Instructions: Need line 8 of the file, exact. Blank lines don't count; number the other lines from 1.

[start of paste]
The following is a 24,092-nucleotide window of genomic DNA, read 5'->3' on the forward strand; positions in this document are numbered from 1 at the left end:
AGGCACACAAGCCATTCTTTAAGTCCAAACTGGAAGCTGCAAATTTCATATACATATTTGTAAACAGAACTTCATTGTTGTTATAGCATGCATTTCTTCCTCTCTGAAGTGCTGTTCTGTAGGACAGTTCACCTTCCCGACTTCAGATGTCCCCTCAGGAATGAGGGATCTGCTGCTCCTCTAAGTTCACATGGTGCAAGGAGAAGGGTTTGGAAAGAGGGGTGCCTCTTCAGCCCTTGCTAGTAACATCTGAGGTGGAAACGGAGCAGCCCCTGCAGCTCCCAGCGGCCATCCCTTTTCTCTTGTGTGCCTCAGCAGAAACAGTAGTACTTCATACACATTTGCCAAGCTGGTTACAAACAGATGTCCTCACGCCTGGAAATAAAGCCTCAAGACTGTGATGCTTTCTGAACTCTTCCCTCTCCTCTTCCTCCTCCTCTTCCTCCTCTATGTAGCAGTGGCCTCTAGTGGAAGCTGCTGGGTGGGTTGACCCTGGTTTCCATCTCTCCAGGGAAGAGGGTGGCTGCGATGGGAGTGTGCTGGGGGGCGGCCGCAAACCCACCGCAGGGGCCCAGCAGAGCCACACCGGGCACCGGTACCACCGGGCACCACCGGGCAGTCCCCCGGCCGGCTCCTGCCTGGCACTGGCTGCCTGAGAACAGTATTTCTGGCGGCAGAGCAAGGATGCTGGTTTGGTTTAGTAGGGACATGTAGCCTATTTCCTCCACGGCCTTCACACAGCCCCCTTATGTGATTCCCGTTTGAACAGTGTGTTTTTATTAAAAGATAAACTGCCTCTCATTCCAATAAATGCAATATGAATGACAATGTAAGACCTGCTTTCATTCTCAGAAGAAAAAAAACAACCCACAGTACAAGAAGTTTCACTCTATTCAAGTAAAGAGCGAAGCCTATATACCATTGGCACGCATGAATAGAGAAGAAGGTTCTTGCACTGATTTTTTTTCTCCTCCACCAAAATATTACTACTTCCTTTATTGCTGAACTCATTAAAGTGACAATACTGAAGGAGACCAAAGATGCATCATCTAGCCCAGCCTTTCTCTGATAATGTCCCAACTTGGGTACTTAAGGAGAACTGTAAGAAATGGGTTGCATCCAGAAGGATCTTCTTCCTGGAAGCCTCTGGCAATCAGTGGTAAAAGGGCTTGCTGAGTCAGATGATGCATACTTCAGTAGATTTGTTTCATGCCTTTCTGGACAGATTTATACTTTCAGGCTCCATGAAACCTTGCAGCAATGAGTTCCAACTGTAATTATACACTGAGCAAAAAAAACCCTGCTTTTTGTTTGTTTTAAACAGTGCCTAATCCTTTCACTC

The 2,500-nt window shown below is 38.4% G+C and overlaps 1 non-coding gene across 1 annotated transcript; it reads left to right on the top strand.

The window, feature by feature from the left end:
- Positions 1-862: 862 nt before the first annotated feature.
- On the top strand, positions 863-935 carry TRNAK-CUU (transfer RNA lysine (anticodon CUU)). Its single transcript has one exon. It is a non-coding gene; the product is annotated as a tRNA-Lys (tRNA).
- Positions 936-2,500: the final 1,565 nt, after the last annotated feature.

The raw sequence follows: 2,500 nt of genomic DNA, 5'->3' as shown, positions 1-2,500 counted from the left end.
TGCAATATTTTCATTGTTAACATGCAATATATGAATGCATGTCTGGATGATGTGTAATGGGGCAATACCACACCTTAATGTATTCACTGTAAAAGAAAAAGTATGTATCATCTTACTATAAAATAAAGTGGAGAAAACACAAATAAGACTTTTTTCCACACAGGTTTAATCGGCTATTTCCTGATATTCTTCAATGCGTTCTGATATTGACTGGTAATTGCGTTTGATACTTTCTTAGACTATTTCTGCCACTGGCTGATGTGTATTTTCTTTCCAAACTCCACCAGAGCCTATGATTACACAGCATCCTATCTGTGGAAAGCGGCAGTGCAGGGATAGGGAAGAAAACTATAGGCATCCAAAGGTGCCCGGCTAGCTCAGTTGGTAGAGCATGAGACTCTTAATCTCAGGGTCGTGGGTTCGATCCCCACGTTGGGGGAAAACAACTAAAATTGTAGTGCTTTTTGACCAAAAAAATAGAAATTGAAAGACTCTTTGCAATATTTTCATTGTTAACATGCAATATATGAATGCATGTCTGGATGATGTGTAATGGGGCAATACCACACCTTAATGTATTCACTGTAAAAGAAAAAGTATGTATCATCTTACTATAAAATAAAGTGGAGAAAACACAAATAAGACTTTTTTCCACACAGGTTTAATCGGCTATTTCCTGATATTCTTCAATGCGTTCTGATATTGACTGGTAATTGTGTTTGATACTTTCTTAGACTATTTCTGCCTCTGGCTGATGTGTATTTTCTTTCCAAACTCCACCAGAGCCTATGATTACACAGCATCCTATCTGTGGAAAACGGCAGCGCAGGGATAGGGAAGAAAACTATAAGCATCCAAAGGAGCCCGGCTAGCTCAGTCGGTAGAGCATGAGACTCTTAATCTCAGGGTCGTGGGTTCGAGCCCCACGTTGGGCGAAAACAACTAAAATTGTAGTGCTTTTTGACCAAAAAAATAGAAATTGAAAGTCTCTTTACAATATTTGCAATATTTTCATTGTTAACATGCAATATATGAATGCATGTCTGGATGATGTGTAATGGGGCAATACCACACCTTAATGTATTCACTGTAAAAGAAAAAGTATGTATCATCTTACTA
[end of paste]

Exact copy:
The raw sequence follows: 2,500 nt of genomic DNA, 5'->3' as shown, positions 1-2,500 counted from the left end.